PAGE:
Saturday through Tuesday December 20-23, 2014 Updated 8AM Dec 20
SATURDAY SUNDAY OUTLOOK FOR MONDAY & TUESDAY
DANGER TREND: The avalanche danger is Considerable. Since the last large storm Tuesday, Dec 16th, Thompson Pass has seen strong wind winds from varying directions. These winds moved a lot of snow and created slabs throughout our exposed terrain, especially near the Thompson Pass Gap where they were strongest (see activity below). After Saturday, the strong outflow northerly winds are forecast to decrease.
Wind Slab Avalanches – are likely on multiple aspects after onshore winds accompanying Tuesday Dec 16th’s storm, came from the SE, then switched to strong outflow winds dominated from the NE. This has led to many reported natural and skier triggered activity in our forecast area.
List of Avalanche Problems <here>
TRAVEL ADVISORY: Continually evaluate your terrain choices and the consequences of a slab avalanche, especially in steep terrain features. Look for trends in slab formation and be on the look out for recent avalanche activity, cracking, and whumphing.
-Dec 19 (seen Fri, but likely occurred during or just after the last storm: slightly blown in)
- Lower Python Face 3000-2000′: Large north-facing D2.5 natural slab avalanche: Crown 400-500 wide x 2 ft tall at steep convexity just above alder-line and ran 1000 ft to the flats below. Rocks and trees exposed in the crown face and bed surface.
- Cracked Ice-Python Drainage 3000-4000′: Two D1 and one D2 natural slab slides into the drainage. NE facing 1-2 ft crowns at steep convexity just below ridge line, wind loaded from the South.
- Catchers Mitt 4000′: A couple large, natural, slab avalanches were faintly seen through the clouds down the NE ridge toward Worthington.
- Moonlight Basin 3200′: Small skier released winds slab pockets on rollovers; localized shooting cracks; few settlements lower down
- MP 54 – Continental: Numerous large whumphing (snow settlement) below treeline.
- Gap at Thompson Pass: one size 2 slab release
- Wilbur’s at Milepost 40: one size 2.5-3 reached the valley floor
- Rice Mountain, MP 54: Size 2.5 avalanches with 3 ft crown (ran from ridge to brushline)
- Numerous point release storm snow avalanches to size 2 released off steep features
Avalanche sizing using the destructive scale <here>
Avalanche size estimation aid <here>.
SNOWPACK DISCUSSION: Strong winds from the SE, then reversing to the NE, have extensively moved around the 2 feet of new snow that has fallen in the last week. Many people have seen the resulting slab activity this has produced in our area. Luckily, time allows these new slabs to stick and bond to the surrounding snow. As these new upper layers strengthen, still keep an eye out for unsupported slabs in steep terrain features.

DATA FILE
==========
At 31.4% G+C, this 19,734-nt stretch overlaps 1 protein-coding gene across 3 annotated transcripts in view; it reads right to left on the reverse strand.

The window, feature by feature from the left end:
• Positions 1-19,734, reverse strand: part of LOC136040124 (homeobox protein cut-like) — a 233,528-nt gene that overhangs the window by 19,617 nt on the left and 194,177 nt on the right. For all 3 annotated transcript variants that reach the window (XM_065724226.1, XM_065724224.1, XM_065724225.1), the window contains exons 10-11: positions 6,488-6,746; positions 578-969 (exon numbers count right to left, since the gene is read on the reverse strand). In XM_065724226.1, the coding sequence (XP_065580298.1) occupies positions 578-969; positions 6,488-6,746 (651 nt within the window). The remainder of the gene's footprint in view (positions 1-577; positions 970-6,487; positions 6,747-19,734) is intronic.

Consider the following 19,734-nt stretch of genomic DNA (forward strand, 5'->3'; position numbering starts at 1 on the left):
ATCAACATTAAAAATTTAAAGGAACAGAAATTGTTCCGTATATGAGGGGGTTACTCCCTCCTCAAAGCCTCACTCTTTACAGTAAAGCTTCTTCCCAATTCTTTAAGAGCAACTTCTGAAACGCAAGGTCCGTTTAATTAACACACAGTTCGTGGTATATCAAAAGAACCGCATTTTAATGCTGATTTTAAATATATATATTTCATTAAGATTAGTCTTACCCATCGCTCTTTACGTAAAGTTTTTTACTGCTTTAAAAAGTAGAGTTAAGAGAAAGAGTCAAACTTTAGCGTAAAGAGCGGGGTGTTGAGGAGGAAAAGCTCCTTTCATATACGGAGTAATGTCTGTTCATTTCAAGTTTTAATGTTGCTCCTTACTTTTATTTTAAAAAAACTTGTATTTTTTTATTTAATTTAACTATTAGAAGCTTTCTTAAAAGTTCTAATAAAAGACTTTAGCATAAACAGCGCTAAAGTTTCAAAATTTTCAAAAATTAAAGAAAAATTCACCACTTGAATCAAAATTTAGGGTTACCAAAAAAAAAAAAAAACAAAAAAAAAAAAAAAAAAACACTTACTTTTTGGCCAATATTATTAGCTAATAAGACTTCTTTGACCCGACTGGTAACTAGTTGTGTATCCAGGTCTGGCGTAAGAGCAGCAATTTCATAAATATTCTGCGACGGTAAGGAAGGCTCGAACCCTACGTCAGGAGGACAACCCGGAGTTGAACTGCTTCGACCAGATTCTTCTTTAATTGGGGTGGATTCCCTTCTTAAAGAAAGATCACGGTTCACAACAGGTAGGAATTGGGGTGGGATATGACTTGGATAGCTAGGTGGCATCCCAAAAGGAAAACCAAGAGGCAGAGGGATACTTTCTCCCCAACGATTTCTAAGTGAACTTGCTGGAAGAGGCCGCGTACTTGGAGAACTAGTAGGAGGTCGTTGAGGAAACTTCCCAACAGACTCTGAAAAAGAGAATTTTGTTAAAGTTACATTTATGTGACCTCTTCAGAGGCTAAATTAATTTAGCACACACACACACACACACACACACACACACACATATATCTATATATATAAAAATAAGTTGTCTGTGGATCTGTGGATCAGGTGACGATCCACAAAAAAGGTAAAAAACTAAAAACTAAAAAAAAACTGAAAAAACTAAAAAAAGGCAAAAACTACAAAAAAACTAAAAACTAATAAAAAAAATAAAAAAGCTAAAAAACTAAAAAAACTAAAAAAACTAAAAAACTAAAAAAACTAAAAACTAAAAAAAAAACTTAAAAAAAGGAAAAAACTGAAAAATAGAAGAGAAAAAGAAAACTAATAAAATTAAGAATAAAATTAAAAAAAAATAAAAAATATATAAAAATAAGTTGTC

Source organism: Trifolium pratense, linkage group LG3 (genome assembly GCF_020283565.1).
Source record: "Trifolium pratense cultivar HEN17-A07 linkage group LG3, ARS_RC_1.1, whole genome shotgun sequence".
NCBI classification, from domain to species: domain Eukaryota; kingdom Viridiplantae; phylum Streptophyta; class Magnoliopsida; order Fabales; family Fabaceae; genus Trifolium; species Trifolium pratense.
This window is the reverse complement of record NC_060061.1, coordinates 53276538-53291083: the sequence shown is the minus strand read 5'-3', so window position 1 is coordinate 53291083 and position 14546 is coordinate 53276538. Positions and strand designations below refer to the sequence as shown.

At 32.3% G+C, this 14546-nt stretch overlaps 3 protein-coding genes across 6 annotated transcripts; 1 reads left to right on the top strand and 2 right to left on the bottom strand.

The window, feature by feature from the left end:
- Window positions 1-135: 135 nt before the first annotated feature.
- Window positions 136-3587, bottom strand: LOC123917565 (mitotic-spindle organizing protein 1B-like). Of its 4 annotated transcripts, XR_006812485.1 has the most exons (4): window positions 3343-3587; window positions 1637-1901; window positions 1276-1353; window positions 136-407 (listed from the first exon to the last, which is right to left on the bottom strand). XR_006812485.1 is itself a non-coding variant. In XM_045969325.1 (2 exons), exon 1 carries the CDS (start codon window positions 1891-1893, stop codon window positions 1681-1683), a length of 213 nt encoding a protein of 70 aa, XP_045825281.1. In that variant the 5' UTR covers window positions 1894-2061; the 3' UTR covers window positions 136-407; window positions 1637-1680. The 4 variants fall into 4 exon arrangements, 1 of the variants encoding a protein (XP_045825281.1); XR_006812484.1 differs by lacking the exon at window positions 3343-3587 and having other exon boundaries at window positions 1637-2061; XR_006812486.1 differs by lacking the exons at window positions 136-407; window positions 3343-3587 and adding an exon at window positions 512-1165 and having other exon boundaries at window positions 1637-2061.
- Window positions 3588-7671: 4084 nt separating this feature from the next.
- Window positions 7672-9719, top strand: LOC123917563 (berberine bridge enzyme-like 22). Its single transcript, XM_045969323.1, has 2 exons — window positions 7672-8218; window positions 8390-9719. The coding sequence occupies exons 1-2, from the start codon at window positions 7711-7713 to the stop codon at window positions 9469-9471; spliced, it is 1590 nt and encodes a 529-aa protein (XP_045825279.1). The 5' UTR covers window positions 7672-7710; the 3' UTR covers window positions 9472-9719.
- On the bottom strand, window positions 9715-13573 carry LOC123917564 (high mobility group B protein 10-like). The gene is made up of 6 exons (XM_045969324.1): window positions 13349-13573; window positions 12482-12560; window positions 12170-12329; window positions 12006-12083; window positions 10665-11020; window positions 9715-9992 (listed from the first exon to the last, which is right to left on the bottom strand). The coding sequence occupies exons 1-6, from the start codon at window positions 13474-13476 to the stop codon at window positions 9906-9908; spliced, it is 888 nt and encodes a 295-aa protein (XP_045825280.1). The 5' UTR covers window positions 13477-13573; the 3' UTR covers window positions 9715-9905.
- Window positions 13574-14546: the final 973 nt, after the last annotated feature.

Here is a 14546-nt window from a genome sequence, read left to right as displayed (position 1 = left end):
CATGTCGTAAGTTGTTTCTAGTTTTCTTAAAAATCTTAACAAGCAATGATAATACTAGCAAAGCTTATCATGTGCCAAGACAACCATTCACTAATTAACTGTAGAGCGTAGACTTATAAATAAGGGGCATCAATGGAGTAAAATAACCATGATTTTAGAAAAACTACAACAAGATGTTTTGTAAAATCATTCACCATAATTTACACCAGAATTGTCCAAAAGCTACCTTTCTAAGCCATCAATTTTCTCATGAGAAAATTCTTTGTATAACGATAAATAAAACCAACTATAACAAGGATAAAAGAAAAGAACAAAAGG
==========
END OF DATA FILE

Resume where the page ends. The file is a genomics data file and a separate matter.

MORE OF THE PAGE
Deeper in the snowpack is a more interesting variety of weaknesses. Two melt freeze crusts seem the be the biggest problems with facets above and below. For the most part, these layers seem less sensitive than previously; requiring more force than before to initiate failure. Something observed Friday was that there is a slight difference in results depending on where one is in the region. Closer to Thompson Pass which sees warmer temperatures, the facets (sugar snow) above the crusts tend to be the weak points (ECTP 21, 22 RP), with strong pencil hard facets near the ground. On the other hand, when further inland, where it’s colder, the upper facets are not as sensitive and failure is directed down below the crusts to fist hard facets near the ground (ECTP 24 BRK).
WEATHER: Strong northerly winds Saturday with increasing cloud cover. Sunday looks like scattered snow (slight chance of rain in town if temps edge above freezing) that will increase in the afternoon and into Monday, before dying out early Tuesday morning. A total of 6 inches of new snow could accumulate by Tuesday.
Use links below to follow the up and coming weather.
|SNOW & PRECIPITATION HISTORY:||
|Updated||12/20 AM||12/18 AM|
|Current Snow Depth||5.0″||
|24 Hour Snow / Water Equiv.||0″ / 0″||0″ / 0″|
|December Snow / Water Equiv.||22″ / 1.9″||52″ / 5.1″|
Total Winter Snowfall / Water Equiv.
|27″ / 1.00″||121″ / 13.1″|
|Snowload in Valdez||7.7 lbs / square foot|
|Snow Depths and Water Equivalents:||date||depth||snow water equivalent|
|Valdez Ball Fields (Wood Way)||12/10||6||1.1|
|Worthington Glacier air strip||12/8||32”||5.3”|
|Milepost 37 Tsaina River bridge||12/8||24”||4.4”|
- NWS forecast for Northeast Prince William Sound <here>
- NOAA NWS spot forecast for Thompson Pass <here>
- Valdez Glacier UAF weather station at 6600 feet <data here> <map here>.
- Thompson Pass weather <here>.
- Further weather resources <here>
Our region is “one of the snowiest places on earth” says the recent weather detective climatologist investigation into the Serendipity / Rendezvous snowfall record set in 1963 <here>.
SNOW CLIMATE ZONES:
- Maritime (Coastal) – from the Port of Valdez to Thompson Pass, all waters flowing into Valdez Arm and everything south of Marshall Pass.
- Inter-mountain (Transitional) – between Thompson Pass and Rendezvous Lodge.
- Continental (Interior) – the dry north side of the Chugach (north of 46 Mile, including the Tonsina River).
- Upper Elevations: Alpine – Above 2,000 feet
- Mid Elevations: Treeline – 2,000 feet
- Lower Elevations: Below treeline – Below 2,000 feet
Learn about recognizing avalanche terrain and decision making in the Avalanche class Level 1 January 9-11, 2015.
Develop snow analysis skills at the Avalanche Level 2 March 6-9, 2015.
Free smart phone avalanche forecasts at: http://www.
Like warm milk, this forecast expires after 24 hours